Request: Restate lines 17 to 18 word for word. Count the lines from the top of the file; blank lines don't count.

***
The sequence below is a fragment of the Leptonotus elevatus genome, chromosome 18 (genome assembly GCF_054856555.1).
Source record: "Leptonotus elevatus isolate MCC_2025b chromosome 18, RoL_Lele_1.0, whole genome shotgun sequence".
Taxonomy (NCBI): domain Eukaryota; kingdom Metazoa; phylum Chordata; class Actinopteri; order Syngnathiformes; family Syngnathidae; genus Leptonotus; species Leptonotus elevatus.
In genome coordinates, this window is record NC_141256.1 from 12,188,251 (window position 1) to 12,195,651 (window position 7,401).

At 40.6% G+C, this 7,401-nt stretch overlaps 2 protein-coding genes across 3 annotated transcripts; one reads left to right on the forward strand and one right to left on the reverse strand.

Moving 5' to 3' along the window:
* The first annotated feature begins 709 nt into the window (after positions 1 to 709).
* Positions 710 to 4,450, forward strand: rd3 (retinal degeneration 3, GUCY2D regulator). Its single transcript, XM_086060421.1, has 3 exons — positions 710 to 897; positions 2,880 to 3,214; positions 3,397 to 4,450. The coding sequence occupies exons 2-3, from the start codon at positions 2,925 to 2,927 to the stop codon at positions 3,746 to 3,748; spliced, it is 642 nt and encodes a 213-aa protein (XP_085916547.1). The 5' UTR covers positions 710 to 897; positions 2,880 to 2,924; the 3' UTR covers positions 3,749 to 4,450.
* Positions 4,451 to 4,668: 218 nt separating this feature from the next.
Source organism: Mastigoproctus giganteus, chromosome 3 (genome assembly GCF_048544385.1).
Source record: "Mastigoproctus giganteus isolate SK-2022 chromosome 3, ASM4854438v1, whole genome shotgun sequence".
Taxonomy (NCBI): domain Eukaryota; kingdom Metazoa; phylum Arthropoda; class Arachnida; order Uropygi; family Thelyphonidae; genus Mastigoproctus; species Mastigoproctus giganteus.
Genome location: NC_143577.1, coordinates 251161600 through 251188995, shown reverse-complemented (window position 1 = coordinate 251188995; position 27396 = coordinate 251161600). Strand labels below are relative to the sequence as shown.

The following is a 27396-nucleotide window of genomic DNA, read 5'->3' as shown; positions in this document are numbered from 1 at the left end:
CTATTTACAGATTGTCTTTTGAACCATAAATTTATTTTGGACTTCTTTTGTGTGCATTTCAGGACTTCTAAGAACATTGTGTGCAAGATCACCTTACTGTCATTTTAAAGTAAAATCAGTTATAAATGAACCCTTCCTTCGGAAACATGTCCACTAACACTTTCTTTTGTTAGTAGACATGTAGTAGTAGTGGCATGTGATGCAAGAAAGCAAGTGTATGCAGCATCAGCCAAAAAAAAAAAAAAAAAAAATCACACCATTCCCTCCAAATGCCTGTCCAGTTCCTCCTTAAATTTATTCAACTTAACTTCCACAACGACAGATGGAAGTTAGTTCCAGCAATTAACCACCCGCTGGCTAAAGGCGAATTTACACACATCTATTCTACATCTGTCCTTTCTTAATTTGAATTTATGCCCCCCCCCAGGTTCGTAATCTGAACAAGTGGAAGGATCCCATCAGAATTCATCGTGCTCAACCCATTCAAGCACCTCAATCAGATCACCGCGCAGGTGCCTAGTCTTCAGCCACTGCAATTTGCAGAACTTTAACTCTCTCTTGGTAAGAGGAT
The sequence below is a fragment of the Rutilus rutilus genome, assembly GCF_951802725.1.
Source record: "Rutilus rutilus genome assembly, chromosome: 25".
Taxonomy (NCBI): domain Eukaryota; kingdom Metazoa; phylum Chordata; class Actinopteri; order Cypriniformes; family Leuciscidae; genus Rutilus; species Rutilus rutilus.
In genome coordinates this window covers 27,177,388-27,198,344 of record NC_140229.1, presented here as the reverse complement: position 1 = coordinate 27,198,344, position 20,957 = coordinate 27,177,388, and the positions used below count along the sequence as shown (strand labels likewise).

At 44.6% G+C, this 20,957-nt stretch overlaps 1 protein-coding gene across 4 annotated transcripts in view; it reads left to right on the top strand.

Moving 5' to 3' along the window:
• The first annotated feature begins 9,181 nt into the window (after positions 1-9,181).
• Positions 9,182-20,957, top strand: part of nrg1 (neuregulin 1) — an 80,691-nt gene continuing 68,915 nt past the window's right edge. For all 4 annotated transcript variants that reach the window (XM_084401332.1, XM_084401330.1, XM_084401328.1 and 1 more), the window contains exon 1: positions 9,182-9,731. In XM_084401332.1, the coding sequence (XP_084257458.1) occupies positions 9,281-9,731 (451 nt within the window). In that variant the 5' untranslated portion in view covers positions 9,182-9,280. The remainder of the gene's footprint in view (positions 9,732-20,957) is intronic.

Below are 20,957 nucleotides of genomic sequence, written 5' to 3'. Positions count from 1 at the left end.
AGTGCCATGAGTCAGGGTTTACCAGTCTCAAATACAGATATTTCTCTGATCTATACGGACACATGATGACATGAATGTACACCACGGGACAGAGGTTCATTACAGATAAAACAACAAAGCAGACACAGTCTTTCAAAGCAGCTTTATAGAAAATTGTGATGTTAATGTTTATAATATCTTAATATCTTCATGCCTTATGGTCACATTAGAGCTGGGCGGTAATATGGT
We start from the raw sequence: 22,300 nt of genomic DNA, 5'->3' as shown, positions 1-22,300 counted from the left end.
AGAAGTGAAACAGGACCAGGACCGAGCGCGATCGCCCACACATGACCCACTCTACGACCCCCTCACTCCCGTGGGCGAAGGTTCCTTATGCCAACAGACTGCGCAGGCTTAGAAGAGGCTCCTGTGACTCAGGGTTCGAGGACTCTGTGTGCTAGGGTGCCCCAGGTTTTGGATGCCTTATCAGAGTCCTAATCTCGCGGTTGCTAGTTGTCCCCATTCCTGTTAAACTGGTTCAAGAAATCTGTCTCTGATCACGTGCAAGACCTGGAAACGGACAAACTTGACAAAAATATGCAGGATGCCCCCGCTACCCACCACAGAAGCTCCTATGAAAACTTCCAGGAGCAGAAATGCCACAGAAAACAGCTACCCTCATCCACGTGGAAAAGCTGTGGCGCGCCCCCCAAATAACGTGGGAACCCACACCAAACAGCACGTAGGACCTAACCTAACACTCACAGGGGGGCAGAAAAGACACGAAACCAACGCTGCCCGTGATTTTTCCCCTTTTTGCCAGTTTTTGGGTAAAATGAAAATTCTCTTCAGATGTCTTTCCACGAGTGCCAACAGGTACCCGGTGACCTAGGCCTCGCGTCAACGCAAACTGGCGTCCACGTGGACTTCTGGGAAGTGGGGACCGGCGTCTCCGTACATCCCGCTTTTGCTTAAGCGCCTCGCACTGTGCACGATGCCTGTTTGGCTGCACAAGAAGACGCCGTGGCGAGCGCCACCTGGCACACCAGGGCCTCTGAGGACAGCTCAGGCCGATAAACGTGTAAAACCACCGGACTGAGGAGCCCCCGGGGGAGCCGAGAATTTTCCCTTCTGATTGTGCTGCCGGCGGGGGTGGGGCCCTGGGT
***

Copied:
Source record: "Rutilus rutilus genome assembly, chromosome: 25".
Taxonomy (NCBI): domain Eukaryota; kingdom Metazoa; phylum Chordata; class Actinopteri; order Cypriniformes; family Leuciscidae; genus Rutilus; species Rutilus rutilus.